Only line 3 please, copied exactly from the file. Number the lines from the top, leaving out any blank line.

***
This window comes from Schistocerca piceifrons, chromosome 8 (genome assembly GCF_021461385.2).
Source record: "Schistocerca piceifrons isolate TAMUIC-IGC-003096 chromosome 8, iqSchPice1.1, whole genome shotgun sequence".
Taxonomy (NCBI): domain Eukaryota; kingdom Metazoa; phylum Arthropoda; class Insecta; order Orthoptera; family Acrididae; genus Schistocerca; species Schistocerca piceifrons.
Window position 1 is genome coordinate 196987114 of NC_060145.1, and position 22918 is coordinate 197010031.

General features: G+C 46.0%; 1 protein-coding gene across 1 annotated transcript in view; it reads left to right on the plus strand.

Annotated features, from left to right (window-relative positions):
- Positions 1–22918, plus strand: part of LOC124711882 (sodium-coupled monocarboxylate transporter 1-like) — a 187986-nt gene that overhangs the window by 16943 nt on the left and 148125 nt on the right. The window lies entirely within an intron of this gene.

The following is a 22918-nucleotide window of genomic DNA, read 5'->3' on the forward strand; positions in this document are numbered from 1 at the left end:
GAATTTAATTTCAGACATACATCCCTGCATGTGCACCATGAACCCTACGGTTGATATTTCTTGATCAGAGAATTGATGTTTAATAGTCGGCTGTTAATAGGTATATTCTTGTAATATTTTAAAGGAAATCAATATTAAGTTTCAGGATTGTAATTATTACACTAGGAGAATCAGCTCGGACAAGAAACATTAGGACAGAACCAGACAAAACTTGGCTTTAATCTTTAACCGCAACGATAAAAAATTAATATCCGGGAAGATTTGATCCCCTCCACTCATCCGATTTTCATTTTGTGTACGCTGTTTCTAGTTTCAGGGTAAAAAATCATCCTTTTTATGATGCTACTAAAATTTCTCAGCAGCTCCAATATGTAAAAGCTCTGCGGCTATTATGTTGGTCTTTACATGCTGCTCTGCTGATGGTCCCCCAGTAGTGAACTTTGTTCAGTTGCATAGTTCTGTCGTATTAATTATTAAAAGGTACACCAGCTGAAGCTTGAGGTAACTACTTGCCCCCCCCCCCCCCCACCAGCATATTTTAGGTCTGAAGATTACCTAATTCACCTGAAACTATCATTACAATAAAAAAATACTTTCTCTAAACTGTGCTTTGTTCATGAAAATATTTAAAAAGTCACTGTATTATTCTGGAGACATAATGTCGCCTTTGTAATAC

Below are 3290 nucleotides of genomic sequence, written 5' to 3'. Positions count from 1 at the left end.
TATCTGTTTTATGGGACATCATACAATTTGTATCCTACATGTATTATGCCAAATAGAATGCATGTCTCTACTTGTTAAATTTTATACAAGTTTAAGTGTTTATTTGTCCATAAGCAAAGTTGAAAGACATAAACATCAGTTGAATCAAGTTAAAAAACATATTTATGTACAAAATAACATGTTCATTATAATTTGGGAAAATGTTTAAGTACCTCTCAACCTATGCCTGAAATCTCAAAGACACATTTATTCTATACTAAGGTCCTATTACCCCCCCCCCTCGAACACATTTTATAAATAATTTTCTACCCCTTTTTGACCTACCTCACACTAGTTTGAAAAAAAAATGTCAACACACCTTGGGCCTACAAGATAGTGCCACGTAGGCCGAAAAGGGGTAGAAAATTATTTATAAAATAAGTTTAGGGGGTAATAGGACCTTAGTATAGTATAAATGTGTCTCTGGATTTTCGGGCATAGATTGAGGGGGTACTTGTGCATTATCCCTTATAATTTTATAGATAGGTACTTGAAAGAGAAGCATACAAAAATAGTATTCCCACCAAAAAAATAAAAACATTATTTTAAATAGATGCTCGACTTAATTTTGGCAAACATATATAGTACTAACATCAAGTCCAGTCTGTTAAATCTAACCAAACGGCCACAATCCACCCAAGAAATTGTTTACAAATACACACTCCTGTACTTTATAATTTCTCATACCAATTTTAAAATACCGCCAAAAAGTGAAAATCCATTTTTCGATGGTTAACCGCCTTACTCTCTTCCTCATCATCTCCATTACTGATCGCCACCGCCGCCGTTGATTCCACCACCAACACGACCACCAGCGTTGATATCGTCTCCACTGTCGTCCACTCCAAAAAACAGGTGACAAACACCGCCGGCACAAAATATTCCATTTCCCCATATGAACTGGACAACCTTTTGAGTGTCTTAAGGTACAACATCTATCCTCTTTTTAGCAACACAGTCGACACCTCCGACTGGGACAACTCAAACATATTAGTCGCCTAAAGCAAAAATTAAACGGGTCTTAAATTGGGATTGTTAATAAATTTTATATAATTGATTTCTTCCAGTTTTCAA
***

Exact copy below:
Taxonomy (NCBI): domain Eukaryota; kingdom Metazoa; phylum Arthropoda; class Insecta; order Orthoptera; family Acrididae; genus Schistocerca; species Schistocerca piceifrons.